>Q: Given the current situation in Greece, would you feel comfortable planning a quick trip there in, say, August? On the pro side, protests have been pretty much limited to in front of Parliament, and they could certainly use our money! On the con side, we're a little worried about the possibility of strikes. What would you do?
A: It's difficult to predict what the situation in Greece will be in August. The State Department hasn't issued a travel warning on Greece. It has, however, posted a fairly serious warden message to embassy staff in Athens.
"We remind American citizens that even demonstrations intended to be peaceful can turn confrontational and possibly escalate into violence," it says. "American citizens should stay current with media coverage of local events and be aware of their surroundings at all times."
Personally, I wouldn't have a problem booking a vacation to Greece right now. I think it would be an adventure.
>Q: My boyfriend and I are hoping to travel to Europe next spring (April or May) for two weeks. Prague is high on both of our lists, so we're thinking of devoting the first week to the Czech Republic. However, we can't decide how to spend the second week -- Croatia, Budapest or another week in Czech? Croatia would probably rank first, but I've read that things on the coast tend to shut down for the winter and run on reduced schedules until the end of May or June. The reduced number of tourists would be a big plus, but would we have trouble finding places to stay and catching ferries/buses that time of year? Budapest would be more convenient and manageable; I'm just not sure we want to devote so much of the trip to big cities. We'll be on a budget, but both places should fit.
A: Lots of people pair Prague and Budapest, two must-see beautiful European cities, and it's easy to do because there are excellent train connections between them. I recommend it for the period when you want to travel, which won't really be the best beach weather yet. No need to worry about spending too much time in big cities -- you can go walking in the Buda hills, or take a short trip to Lake Balaton if you want to indulge in some outdoor activities. You might pop over to the city of Pecs, also, which is a European Cultural Capital for 2010 and has spruced up for tourism.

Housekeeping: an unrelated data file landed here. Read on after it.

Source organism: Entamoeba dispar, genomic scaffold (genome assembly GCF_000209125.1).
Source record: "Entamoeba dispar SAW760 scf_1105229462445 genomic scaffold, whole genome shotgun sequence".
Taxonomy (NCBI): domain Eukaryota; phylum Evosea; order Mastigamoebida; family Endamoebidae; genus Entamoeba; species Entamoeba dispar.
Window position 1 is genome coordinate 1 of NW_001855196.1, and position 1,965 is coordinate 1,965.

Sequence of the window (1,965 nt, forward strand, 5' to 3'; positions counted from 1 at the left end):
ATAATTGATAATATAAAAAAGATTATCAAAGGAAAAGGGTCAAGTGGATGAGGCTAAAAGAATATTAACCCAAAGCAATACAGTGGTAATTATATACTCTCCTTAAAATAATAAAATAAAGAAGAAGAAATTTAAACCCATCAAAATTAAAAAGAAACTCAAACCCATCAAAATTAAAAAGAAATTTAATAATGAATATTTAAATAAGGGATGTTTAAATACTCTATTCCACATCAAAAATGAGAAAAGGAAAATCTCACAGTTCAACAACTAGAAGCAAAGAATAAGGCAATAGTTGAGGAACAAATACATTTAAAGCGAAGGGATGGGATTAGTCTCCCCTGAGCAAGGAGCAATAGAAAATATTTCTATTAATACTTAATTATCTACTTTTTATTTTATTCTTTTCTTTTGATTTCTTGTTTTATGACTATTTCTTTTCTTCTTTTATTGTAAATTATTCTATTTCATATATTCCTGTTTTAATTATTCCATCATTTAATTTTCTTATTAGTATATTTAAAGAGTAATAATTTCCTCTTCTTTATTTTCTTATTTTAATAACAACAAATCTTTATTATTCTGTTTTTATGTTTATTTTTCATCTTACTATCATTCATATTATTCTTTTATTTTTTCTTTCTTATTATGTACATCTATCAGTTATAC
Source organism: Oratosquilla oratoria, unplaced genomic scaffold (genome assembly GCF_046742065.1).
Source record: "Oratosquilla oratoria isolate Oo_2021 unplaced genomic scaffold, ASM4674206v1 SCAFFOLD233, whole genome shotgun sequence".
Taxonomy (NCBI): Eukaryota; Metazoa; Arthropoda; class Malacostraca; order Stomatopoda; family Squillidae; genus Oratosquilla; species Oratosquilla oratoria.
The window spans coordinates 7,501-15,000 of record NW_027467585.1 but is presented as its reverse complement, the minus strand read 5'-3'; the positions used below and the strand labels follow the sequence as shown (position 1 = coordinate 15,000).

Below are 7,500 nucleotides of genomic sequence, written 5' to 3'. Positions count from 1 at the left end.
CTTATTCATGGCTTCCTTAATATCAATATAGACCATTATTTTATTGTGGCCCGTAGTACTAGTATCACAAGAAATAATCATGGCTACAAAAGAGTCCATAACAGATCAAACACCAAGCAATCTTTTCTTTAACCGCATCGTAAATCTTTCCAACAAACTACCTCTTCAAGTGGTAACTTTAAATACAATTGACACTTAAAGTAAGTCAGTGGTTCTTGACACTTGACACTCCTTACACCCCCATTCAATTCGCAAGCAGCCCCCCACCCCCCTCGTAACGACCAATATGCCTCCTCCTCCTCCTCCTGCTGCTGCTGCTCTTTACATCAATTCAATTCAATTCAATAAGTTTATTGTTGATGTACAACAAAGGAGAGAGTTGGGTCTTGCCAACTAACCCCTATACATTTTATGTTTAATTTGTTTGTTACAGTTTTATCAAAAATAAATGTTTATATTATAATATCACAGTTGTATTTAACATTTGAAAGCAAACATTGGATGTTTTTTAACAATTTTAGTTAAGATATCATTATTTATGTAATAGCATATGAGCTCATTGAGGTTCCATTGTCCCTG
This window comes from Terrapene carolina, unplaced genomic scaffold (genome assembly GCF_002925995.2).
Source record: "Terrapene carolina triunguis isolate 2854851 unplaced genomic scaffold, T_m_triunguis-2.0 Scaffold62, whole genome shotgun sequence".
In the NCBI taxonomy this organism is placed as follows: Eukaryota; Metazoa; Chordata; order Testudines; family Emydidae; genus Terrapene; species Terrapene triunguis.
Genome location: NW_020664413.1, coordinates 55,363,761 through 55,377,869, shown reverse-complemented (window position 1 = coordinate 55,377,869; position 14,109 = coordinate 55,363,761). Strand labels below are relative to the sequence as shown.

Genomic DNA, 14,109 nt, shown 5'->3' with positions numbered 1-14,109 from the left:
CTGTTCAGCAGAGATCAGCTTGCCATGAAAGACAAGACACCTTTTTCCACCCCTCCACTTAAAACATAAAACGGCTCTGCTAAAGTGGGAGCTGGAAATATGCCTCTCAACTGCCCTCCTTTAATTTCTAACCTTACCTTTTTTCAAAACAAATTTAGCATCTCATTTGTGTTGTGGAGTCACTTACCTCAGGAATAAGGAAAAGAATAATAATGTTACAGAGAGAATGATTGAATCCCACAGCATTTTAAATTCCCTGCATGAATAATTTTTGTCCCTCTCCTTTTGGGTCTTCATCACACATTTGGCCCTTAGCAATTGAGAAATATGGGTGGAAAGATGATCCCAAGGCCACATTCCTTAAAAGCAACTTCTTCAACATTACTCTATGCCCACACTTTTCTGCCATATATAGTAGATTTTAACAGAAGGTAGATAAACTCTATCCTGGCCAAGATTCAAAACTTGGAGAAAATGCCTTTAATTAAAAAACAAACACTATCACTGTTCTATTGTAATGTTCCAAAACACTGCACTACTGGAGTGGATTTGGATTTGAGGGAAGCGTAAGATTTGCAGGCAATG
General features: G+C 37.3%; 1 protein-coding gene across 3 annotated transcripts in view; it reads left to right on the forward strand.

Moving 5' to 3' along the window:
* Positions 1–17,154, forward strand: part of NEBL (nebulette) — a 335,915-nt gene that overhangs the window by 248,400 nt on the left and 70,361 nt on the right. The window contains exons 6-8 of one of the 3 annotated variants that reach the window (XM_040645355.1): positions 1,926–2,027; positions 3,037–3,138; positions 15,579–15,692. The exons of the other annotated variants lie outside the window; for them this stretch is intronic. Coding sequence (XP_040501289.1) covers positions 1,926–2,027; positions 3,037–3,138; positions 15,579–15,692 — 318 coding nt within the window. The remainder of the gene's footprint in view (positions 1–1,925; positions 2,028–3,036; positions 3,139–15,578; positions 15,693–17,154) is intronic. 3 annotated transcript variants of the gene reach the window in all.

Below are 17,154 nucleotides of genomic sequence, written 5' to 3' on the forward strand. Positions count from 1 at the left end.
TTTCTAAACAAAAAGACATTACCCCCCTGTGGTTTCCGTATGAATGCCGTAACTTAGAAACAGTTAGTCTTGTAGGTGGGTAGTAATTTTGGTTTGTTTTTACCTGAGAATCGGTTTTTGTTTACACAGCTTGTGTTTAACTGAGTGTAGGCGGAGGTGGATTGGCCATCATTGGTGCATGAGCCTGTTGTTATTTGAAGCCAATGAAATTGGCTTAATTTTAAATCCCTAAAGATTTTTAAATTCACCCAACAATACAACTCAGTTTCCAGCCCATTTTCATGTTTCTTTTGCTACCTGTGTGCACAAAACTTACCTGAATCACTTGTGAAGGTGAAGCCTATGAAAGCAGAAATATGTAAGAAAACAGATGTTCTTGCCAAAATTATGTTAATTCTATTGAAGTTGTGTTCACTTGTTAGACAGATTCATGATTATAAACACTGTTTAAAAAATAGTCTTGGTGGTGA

Croatia, however, is gorgeous, but it's a place where you want to relax, and not be dashing around all the time.
>Q: We're planning a 10-day trip to Utah this fall (Moab, Bryce and Zion) and are debating between the first week in September or mid-October. We're worried it might be too hot in early September (we're planning on hiking and mountain biking), but that it might be too cold come mid-October. Thoughts?
A: Between those, I'd go for October. Just looking at Moab weather averages, first week in September is usually around 90 for a high and mid-50s for a low. The middle of October strikes me as perfect outdoor-exercise weather, at least during the day: a high of the low 70s or high 60s. The lows, though, can dip into 30s. But I'm assuming that it doesn't get chilly until the sun goes down. So hike and bike during the day, and pull on a sweater at night.
>Q: Any recommendations on trips to Egypt? Is it better to sign up with a tour company and let them take you around for a week or two, or just do it yourself?
A: I have friends who have gone without using a tour company, and they pieced together a great trip. Definitely spend a couple of days in Cairo. Obviously go to the Pyramids. Go see King Tut at the Egyptian Museum. Walk around Islamic Cairo and visit some of the mosques. Shop at Cairo's biggest open air market, Khan Ali-Kalili. Check out the Citadel. I would also suggest exploring outside Cairo. Go to Luxor for the temples and the Valley of the Kings. Aswan is another interesting city. And if you have time, the journey to Mount Sinai is worth it. If this all sounds overwhelming, then you can most certainly let a tour company take care of it. But it's also doable without one.
Adapted from the Washingtonpost.com Flight Crew chat.